visual identity © Lieux Communs, 2019


Visual identity © Jocelyn Cottencin, Studio Lieux Communs


visual design © Jocelyn Cottencin, Studio Lieux Communs


Lili, the Rozell and the Marimba

Lotte Arndt, Jean-Roch Bouiller, Baptiste Brun, John Cornu, Katia Kameli, Sophie Kaplan, Émilie Renard

In its exploration of the relations between artistic productions, local knowledge and present-day creativity, the thematic cycle Lili, the Rozell and the Marimba, devoted to the contemporary and the vernacular, is accompanied by a journal. The aim being a more in-depth and broader look at the issues raised by guest artists in the course of the exhibitions and residencies punctuating the series.

With a view to drawing up the journal’s content, an editorial board made up of Lotte Arndt, Jean‑Roch Bouiller, Baptiste Brun, John Cornu, Katia Kameli, Sophie Kaplan and Émilie Renard will meet regularly throughout the series. Whether artists, researchers or curators, board members share an attentiveness both to others and other frames of reference, at the same time as they differ in their fields of activity and (sometimes widely) in their points of view.

The journal will appear biannually and include contributions from artists and thinkers, as well as researchers from various backgrounds and disciplines, including art historians, philosophers, writers and ethnologists.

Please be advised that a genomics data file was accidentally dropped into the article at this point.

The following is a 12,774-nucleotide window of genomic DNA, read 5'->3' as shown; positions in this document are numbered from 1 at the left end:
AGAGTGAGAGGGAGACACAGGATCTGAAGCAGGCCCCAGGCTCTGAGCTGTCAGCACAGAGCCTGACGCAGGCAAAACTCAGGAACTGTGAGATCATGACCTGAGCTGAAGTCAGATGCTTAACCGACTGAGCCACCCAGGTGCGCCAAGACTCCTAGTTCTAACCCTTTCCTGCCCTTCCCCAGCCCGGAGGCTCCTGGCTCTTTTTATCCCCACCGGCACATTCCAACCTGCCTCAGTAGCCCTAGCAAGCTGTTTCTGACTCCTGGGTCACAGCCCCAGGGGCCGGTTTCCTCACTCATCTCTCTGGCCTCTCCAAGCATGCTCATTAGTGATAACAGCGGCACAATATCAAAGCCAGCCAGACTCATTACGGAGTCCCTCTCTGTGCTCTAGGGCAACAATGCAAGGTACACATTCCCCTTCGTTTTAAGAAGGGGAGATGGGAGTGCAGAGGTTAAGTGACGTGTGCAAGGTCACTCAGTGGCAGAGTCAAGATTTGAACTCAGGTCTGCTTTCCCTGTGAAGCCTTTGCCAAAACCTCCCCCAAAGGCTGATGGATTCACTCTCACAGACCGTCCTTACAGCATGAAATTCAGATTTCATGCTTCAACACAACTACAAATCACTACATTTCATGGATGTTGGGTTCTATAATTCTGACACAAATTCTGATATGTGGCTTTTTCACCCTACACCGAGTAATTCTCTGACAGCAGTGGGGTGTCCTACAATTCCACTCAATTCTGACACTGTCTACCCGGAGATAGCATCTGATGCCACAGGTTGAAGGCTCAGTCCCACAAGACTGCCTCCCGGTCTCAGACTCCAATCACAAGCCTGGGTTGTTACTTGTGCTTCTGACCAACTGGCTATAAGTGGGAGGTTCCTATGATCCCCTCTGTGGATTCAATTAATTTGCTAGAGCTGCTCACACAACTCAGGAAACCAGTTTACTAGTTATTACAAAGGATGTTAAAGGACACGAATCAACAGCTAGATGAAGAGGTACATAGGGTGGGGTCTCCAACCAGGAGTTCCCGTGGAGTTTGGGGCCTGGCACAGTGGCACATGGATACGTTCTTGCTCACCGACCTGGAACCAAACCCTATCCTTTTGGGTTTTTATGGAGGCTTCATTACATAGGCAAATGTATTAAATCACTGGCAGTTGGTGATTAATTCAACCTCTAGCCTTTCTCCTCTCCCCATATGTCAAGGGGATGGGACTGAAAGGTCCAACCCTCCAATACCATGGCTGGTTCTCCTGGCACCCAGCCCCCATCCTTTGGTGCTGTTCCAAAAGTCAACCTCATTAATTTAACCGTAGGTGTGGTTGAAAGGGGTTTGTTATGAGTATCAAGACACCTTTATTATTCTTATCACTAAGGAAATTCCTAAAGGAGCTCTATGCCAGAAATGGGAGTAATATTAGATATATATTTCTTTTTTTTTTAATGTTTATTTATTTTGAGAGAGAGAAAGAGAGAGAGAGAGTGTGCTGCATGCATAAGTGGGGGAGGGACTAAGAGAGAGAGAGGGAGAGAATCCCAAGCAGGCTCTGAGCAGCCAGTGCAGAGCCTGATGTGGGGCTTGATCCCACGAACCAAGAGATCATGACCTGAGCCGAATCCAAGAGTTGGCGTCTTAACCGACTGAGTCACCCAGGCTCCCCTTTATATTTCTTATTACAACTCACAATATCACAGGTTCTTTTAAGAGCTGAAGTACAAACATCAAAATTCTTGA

Via case studies, theoretical texts and contributions from artists the journal will enable an approach to the following questions:

  • – What forms does the wealth of reciprocal inputs and influences between “contemporary” and “traditional” arts – doing and making, craft, folk and popular art, outsider art, naive art, modernity and tradition, local and global – take in the art of today?
  • – What (new?) ways of working are artists coming up with in “local” contexts?
  • – How are artists contributing to a rethinking of the connections between popular and scholarly, local and global, indigenous and foreign?
  • –  How do personal narratives function as vehicles for history? Do we have the right to speak about a history that is not our own? What is our initial context? How are we to express ourselves?

Published by an art centre, a locus for artistic production and research, the journal will also offer an insight into the similarities between specialist and artistic modes of enquiry and the different registers used for expressing their findings.